Water Quality Program

Are You Ready For Fall Rain? It's time to prepare for the wet season.



After a long, dry period much of the rain can’t soak into the soil. It runs over top of the land into ditches and creeks. During that dry period, pollutants (such as fecal bacteria from livestock, dogs, or wildlife), will build up on the land. When fall rains come, water picks up the pollutants and carries them into our ditches and creeks. Too much bacteria closes beaches to swimming and shellfish harvest. In fact, from October through December, Portage Bay (at the base of the Nooksack River) is closed to shellfish harvest each year.

Click here for tips and more information about how you can help prevent pollution closures!

Contact Us

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Gary Stoyka


Natural Resources Program Manager
 

Erika Douglas


Senior Water Quality Planner
Email the PIC Program
  

Water & Natural Resources


322 N. Commercial Street, Suite 110
Bellingham, WA 98225
Phone: 360.778.6230

Public Works Department


Phone: 360-778-6200
Fax: 360-778-6201

Hours


Monday - Friday
8:00 a.m. - 4:30 p.m.
Closed legal holidays

Pollution, Identification and Correction (PIC) Program



Water Quality is a large topic. There are many different things that can influence the quality of our water. Whatcom County’s Pollution, Identification and Correction (PIC) program is focused on one particular pollution concern facing our County – fecal coliform bacteria.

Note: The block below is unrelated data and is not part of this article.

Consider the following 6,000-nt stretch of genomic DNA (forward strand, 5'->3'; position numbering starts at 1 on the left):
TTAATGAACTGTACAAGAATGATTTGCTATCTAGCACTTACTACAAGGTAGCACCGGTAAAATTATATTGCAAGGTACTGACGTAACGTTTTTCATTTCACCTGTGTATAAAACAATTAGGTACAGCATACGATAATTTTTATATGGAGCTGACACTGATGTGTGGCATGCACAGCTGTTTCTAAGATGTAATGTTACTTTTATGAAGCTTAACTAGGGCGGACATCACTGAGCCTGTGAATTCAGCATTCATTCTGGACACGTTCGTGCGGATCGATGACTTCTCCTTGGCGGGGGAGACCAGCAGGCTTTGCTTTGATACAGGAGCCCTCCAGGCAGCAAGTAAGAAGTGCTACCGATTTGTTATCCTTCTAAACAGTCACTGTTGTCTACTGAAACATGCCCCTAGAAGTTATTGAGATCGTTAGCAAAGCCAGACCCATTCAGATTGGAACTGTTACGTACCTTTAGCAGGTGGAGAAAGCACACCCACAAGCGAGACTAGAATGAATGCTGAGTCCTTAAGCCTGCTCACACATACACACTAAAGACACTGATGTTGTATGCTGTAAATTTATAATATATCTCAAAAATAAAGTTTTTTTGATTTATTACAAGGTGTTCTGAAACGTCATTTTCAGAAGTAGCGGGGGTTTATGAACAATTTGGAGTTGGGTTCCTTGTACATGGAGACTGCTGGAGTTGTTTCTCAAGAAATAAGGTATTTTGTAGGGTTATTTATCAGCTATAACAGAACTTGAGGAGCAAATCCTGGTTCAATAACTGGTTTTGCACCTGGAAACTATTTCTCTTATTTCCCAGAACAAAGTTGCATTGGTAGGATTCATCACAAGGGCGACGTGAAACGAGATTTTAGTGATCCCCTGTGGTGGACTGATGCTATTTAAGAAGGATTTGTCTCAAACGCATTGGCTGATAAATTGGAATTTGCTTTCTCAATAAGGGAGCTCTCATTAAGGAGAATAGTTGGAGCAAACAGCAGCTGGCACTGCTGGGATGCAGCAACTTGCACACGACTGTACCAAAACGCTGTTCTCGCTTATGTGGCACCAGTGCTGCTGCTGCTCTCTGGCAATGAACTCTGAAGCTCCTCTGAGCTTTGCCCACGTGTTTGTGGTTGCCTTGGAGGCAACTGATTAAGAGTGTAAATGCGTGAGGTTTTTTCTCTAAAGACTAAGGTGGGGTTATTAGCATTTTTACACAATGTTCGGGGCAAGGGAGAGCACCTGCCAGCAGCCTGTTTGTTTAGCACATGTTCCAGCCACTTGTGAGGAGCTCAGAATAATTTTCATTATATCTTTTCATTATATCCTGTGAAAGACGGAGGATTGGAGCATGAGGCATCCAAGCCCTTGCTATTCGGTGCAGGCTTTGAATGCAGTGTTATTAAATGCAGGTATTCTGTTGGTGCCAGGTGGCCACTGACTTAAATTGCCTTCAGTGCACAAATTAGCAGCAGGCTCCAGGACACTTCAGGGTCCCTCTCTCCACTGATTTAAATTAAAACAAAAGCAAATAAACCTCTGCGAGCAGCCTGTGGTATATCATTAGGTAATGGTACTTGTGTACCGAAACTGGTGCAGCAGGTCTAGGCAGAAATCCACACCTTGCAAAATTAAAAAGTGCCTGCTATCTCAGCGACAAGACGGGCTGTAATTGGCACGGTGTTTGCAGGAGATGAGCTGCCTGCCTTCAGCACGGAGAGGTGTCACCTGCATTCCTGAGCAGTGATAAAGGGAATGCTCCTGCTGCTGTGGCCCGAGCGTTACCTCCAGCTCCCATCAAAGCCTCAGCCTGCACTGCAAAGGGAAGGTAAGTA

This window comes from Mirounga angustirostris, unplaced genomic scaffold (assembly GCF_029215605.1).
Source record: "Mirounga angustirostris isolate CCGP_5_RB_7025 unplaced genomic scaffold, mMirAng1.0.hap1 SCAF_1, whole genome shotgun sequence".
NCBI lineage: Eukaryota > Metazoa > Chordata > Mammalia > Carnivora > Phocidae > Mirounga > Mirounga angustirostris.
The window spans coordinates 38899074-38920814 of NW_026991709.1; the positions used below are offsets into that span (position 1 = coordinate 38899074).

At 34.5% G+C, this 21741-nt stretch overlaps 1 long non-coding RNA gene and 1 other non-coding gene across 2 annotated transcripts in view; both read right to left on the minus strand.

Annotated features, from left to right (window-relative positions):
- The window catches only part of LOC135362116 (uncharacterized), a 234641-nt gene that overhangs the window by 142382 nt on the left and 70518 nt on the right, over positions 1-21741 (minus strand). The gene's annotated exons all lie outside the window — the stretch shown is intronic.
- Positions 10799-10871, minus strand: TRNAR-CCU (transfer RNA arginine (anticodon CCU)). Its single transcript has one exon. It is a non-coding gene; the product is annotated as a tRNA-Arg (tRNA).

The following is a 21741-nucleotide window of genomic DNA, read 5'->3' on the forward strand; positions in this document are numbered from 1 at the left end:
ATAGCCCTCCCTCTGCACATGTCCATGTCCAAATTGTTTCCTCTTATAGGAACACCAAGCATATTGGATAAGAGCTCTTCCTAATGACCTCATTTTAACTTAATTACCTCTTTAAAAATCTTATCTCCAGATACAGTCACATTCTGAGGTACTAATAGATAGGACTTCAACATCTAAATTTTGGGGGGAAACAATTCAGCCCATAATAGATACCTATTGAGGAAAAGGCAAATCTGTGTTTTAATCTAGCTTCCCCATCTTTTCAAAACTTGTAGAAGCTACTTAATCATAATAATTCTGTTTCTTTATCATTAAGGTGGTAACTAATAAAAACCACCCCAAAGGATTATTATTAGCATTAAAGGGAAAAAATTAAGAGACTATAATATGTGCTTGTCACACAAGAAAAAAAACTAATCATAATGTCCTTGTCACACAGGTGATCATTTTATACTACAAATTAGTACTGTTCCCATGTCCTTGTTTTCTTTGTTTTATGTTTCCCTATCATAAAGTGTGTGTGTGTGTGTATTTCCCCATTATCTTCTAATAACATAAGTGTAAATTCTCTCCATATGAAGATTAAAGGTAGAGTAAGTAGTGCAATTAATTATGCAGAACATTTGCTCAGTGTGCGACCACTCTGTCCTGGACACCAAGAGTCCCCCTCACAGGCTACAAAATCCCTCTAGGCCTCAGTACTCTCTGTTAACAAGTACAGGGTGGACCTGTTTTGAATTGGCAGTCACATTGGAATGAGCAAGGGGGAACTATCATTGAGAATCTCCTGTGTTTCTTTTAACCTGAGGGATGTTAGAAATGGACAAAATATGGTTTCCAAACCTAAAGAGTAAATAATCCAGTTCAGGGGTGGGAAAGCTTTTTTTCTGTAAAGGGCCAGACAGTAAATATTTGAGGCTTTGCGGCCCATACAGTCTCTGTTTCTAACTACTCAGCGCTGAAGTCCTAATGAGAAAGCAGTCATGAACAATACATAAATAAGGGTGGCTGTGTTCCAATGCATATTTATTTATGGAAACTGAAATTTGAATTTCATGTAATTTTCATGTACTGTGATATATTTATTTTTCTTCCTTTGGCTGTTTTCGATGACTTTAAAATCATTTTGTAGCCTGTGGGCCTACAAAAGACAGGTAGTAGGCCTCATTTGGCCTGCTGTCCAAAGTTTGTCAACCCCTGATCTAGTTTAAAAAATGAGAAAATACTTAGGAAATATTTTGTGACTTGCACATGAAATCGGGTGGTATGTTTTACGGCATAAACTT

Why do we Care About Fecal Coliform Bacteria?



When there is too much fecal coliform bacteria (originating from human and animal poop) in the water it indicates that there are likely pathogens present that can make people sick. Shellfish beds in the marine water are closed to harvesting when bacteria levels are too high.

Whatcom County Public Works uses water quality monitoring data to identify priority areas for improvement programs and provides community outreach and education, technical and financial assistance for landowners, and coordination with County departments and other agencies to identify and address potential bacteria sources.

Why is it a problem

report a problem 

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This project has been funded wholly or in part by the United States Environmental Protection Agency under assistance agreement PC-01J18001 through the Washington State Department of Health. The contents of this document do not necessarily reflect the views and policies of the Environmental Protection Agency or the Washington State Department of Health, nor does mention of trade names or commercial products constitute endorsement or recommendation for use.